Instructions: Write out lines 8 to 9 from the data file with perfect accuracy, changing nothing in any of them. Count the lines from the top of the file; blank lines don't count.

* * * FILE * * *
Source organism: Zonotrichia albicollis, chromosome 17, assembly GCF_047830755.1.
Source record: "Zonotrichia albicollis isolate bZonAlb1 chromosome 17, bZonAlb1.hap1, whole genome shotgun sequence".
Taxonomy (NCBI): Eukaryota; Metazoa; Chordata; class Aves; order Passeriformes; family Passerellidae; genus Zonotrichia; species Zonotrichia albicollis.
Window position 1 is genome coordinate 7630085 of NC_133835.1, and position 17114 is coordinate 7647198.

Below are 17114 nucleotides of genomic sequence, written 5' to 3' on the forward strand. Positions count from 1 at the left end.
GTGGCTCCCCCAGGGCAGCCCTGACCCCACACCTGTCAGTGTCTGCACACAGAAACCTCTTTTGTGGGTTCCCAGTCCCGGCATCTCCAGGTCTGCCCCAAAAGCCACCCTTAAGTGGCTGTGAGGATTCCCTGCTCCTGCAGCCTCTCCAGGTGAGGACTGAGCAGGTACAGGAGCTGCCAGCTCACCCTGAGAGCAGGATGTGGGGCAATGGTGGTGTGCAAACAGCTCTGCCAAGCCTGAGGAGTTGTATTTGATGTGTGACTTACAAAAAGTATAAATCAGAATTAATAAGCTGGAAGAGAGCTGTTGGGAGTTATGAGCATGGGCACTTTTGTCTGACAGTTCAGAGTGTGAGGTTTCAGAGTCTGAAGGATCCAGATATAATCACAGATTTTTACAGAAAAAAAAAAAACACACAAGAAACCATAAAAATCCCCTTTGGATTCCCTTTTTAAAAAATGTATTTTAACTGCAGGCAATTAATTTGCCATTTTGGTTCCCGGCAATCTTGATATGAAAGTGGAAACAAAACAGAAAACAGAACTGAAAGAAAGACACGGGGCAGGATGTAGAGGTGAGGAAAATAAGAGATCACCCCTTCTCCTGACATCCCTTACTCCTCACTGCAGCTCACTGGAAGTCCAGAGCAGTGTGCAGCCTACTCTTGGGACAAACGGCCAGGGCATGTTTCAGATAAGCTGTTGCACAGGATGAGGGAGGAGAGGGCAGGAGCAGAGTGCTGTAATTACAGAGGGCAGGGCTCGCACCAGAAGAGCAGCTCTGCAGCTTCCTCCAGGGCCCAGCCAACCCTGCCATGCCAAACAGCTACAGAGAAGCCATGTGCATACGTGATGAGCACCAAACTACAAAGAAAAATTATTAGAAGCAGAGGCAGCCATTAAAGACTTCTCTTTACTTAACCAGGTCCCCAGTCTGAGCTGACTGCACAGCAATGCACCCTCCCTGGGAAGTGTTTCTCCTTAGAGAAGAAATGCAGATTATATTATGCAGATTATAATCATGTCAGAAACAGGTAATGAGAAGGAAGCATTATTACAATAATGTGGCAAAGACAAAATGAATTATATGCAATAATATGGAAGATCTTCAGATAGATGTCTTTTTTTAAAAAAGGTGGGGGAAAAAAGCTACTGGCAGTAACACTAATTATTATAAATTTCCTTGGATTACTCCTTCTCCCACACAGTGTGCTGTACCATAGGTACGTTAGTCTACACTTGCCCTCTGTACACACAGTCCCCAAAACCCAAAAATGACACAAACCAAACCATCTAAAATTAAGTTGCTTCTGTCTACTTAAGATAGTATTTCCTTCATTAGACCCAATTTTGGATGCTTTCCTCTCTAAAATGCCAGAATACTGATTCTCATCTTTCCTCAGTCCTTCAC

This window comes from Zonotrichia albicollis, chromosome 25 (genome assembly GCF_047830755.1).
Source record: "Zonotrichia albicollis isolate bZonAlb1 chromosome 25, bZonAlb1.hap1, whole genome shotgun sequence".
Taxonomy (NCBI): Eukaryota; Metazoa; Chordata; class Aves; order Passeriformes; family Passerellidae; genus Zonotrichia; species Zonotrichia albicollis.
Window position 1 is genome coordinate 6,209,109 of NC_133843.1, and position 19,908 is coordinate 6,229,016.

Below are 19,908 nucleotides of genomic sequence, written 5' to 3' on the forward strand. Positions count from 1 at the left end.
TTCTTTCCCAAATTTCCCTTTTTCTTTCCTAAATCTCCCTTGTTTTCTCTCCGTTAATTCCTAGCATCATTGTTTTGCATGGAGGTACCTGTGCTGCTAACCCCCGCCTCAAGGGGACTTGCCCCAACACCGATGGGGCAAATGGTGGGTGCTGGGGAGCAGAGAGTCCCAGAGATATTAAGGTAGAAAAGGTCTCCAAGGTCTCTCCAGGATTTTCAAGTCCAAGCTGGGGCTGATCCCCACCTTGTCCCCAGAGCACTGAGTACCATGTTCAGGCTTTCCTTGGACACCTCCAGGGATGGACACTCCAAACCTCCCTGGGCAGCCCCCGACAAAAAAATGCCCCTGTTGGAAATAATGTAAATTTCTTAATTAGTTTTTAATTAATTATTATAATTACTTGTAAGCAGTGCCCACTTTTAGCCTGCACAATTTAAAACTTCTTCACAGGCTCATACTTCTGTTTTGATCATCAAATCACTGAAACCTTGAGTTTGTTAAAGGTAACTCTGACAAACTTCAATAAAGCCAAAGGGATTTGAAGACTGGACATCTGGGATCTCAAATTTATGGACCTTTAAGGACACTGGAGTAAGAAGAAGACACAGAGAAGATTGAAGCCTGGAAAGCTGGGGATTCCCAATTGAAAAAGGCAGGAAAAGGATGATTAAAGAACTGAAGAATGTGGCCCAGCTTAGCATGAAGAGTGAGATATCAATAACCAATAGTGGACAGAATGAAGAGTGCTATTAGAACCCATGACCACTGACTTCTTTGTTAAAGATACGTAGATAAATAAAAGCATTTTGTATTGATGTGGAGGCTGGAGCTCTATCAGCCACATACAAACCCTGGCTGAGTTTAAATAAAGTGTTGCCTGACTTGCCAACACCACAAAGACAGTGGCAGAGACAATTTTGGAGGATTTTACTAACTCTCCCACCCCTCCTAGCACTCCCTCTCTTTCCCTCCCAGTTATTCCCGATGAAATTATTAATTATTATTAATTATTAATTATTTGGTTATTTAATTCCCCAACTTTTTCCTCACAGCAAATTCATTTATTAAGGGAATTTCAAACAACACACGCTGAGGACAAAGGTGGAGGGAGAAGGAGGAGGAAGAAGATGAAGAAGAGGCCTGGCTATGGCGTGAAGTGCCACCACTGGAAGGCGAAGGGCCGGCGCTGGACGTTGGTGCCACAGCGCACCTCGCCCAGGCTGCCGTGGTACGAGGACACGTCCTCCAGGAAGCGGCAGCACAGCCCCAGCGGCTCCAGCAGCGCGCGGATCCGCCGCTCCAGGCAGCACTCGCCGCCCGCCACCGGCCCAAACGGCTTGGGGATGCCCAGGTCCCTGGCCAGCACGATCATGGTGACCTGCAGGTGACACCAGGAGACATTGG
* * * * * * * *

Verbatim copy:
Source record: "Zonotrichia albicollis isolate bZonAlb1 chromosome 25, bZonAlb1.hap1, whole genome shotgun sequence".
Taxonomy (NCBI): Eukaryota; Metazoa; Chordata; class Aves; order Passeriformes; family Passerellidae; genus Zonotrichia; species Zonotrichia albicollis.